In opposition William Hague was a vocal campaigner for the people of Burma. Now he has power, will he follow through?
By Zoya Phan
In 2006, at the invitation of William Hague, I spoke at the Conservative party conference. As someone from the jungles of Burma, who had fled my country aged just 14, and then spent years in a refugee camp, I was very excited about the opportunity.
I remember how I walked onto the huge stage, wearing my ethnic Karen traditional white dress, and saw what seemed like thousands of people in the hall. I knew this was an opportunity to raise awareness about what was going on in my country - I had to seize it.
I talked about how the Burmese army attacked ethnic Karen villages in eastern Burma, shooting children, burning homes, beheading people and raping women, even girls as young as five.
I told delegates: "The opportunity to speak to you today has given me hope. Promoting human rights is not a cultural issue, it is everyone's business and should be a priority for every country."
In 2007 I was invited back again, speaking in the aftermath of the shooting of monks on the streets of Rangoon. The following year, as shadow foreign secretary, William Hague even came to the launch of my autobiography, 'Little Daughter', in the House of Commons.
I think it will be hard for most people to understand how much these events meant. For senior politicians in the UK to invite me to speak, and take the time to offer support, when the world usually seems to be looking the other way, it means a lot to a girl from the jungle. I am aware British MPs won't win many extra votes for supporting democracy in Burma.
When William Hague became foreign secretary after the election I was pleased he continued to support a UN Commission of Inquiry into war crimes and crimes against humanity in Burma. Such an inquiry had been recommended by the United Nations special rapporteur on Burma and is strongly supported by Burma's democracy movement.
The need for such an inquiry has now become one of the main issues facing the international community with regard to Burma. Rigged elections last year have been followed by a new constitution which legalises dictatorship. While two of the most senior generals have retired, their right-hand men are now running the government. And for many ethnic people, they have unleashed hell. Longstanding ceasefire agreements with some armed ethnic groups have been broken. Thousands of Burmese army soldiers have been sent to attack ethnic minority civilian populations, mortar-bombing villages, just as mine was mortar bombed so many years ago.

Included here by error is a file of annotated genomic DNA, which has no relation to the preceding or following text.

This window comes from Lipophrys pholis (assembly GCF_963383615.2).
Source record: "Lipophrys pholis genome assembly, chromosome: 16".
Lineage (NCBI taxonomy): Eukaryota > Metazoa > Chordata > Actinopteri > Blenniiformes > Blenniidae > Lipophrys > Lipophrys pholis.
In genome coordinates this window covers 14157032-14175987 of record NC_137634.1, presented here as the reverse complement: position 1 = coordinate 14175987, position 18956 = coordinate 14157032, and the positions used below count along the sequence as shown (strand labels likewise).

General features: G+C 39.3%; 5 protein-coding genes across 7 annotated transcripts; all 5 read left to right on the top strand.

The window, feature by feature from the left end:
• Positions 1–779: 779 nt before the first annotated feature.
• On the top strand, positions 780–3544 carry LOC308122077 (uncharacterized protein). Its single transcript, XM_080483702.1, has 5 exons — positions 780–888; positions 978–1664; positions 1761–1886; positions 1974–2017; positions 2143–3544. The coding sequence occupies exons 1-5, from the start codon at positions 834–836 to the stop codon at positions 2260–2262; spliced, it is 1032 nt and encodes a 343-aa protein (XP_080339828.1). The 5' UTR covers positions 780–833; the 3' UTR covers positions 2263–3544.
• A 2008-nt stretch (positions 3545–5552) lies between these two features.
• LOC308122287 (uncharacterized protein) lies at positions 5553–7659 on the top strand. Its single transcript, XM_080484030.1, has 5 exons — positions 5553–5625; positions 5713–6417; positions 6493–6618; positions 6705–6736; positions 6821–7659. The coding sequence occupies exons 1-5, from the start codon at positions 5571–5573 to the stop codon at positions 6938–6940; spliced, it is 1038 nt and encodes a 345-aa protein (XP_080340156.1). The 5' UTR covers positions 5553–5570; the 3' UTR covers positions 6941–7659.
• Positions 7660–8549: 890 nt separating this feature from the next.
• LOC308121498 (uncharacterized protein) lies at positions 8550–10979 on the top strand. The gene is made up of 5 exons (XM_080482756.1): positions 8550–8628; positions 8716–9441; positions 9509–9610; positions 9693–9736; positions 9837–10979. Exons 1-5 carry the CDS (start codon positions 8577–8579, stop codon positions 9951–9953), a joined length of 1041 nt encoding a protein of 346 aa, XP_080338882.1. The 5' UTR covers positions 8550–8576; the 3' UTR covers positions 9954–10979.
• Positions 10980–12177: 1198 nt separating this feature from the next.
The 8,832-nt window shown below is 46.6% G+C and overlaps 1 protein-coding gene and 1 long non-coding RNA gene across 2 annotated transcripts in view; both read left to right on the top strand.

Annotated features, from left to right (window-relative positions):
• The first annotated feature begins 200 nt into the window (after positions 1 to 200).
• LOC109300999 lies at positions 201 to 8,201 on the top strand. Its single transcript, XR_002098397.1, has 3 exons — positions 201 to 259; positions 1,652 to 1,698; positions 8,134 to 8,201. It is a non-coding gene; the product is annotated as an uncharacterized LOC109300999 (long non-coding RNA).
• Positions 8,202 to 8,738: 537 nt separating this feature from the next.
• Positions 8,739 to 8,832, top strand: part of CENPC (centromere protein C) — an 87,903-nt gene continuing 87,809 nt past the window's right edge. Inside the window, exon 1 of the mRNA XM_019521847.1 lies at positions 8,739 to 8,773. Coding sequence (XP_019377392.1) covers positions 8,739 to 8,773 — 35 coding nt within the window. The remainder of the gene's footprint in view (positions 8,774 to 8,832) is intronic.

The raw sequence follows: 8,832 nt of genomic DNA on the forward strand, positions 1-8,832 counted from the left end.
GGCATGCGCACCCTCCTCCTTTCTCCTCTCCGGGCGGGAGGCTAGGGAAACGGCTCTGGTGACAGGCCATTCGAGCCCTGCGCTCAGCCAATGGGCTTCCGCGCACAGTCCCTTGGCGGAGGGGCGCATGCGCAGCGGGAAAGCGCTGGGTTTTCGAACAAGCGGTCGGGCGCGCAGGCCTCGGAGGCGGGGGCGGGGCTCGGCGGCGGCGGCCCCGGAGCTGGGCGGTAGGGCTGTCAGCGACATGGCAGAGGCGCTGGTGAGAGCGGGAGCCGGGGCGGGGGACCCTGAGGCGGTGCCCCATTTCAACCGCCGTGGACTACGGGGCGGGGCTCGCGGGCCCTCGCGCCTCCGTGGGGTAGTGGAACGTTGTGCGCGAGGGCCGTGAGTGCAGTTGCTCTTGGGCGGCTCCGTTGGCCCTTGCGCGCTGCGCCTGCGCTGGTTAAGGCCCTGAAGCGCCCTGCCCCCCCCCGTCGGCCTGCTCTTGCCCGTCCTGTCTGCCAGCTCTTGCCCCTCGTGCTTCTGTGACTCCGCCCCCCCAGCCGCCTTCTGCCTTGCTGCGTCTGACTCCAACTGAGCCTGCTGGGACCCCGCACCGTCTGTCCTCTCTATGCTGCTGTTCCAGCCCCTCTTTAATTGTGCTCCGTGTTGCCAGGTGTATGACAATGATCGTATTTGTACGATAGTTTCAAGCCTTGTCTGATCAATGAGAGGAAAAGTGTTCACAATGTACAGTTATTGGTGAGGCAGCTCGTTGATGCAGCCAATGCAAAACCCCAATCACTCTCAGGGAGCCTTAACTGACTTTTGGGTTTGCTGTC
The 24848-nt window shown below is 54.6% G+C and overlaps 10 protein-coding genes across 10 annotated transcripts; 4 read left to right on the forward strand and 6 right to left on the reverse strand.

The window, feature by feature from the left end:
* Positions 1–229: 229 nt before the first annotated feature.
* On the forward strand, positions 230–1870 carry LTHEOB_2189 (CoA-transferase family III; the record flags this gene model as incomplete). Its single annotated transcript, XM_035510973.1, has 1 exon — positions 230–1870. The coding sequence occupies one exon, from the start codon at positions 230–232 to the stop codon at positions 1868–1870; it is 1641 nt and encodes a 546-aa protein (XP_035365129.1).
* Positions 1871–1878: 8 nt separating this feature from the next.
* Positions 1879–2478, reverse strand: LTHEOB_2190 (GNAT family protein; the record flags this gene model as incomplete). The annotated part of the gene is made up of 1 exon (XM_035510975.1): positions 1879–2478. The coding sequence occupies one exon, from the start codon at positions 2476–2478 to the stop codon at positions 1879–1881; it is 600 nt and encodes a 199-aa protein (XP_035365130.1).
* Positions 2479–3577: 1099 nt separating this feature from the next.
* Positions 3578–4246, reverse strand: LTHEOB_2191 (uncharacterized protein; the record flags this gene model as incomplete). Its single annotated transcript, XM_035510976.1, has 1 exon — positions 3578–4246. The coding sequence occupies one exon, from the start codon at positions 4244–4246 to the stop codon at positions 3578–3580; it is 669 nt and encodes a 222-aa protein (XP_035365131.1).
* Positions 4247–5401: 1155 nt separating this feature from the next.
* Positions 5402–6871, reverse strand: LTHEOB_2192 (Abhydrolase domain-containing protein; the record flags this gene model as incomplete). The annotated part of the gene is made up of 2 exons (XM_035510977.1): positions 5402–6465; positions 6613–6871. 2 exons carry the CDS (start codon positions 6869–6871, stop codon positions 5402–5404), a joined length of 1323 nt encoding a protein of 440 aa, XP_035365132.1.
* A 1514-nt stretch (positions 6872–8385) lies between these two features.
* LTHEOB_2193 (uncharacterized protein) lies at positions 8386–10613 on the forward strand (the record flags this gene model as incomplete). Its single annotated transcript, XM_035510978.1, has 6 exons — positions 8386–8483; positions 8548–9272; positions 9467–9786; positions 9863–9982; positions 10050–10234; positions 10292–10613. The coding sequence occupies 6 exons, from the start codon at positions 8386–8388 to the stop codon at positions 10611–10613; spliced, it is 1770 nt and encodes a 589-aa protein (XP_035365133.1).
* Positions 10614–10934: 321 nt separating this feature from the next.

Every week at Burma Campaign UK we receive more reports of how the Burmese Army is using gang-rape as a weapon of war. Women are being raped, sometimes in front of their husbands and children, and often then mutilated and killed. Thousands of people are used as slave labour to carry military supplies, and forced to walk in front of army columns as human minesweepers. Since the elections in Burma in November last year, around a hundred thousand people have been forced to flee their homes. At the same time torture continues in Burma's jails, with almost 2,000 political prisoners still in jail, and the government denying they even exist.
But to my horror, governments and the United Nations have been virtually silent about what is taking place. Instead they seem to be falling for a charm offensive by the new rebranded dictatorship. They talk about regime promises of economic reform, they talk about how it is easier for diplomats to get visas to visit. They even praised the regime for not following through on its threat to attack Aung San Suu Kyi's supporters if she left the capital. Apparently this is progress. How can they have such short memories? They have been lied to over and over again by the same rulers. They might have taken off their soldiers uniforms, but it is the same people and the same lies. They always dangle the prospect of change round the corner, and the international community then says we must wait and see.
While they wait my people are being slaughtered.
Foreign secretary William Hague now has the chance to turn the hope he gave me into concrete action. A UN Inquiry into war crimes and crimes against humanity can be established by the United Nations General Assembly resolution on Burma, which is passed every year. Officials from the European Union will table the resolution by the end of September. William Hague has the influence to persuade his fellow EU ministers and put text establishing an inquiry into the draft resolution. Then at last there will be some concrete action. A UN inquiry will not only expose the truth about what is happening in Burma, it will also end the dictatorship's perception that they can act with impunity. This will lead to a reduction in human rights abuses taking place, as for the first time they will be afraid of consequences for their actions.
So please foreign secretary William Hague, take this concrete action for my people. You have it in your power to make sure the General Assembly establishes a UN inquiry. You have given me hope. Now please turn hope into action.
Zoya Phan is campaigns manager at Burma Campaign UK. Her autobiography is published as 'Undaunted' in the USA, and 'Little Daughter' in the rest of the world. You can watch her 2006 speeech to the Conservative party conference here and her 2007 speech here.
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